NW Natural Repairs Fox Hollow Bike Lane

The New (very nice) Concrete Patch

On December 8th, I reported that a NW Natural work crew had left an unmarked steel plate in the high-speed downhill bike lane at Fox Hollow and 46th.  The following day they finished work and replaced the dangerous steel plate with an asphalt patch.  The crew did not bother to grade the asphalt patch level with the rest of the concrete bike lane, creating a dangerous hump in the otherwise pristine bike lane.  I cried foul, pointing out that this was an extreme hazard because people on bikes, usually traveling in excess of 25mph in this area, would not expect this hump to come out of nowhere.  I tested the hump myself at 25mph on my Xtracycle loaded with groceries and caught air under both my wheels.  Needless to say if a 190lb rider can catch air on an 80+ lb bike, this creates quite a hazard for lighter rider on a road bike who may not expect to  find themselves suddenly airborne. (if you want to catch air you can always ride on Lorane.)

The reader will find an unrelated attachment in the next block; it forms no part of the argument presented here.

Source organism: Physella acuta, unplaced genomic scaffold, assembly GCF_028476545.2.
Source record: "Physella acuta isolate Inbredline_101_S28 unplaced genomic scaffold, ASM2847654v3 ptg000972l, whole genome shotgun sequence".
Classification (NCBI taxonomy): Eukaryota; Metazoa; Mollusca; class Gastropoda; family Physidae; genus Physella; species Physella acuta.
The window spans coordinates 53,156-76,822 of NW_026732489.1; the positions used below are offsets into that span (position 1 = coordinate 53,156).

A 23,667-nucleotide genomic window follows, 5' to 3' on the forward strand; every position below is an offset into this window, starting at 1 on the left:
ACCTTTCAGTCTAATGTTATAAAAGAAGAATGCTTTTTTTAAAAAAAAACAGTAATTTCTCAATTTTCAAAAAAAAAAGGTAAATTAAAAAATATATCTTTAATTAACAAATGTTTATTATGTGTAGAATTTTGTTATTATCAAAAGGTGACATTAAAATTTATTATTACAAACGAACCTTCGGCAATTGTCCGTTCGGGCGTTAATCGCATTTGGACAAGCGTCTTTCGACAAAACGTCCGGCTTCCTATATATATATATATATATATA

I reported the hazard using the City’s online hazard reporting form and e-mailed City of Eugene Bike/Ped Coordinator Lee Shoemaker.  I also e-mailed NW Natural directly, though they never responded.  Thankfully, the city officials listened. The next morning a City of Eugene inspector was at the scene and left a large sign warning of the bump.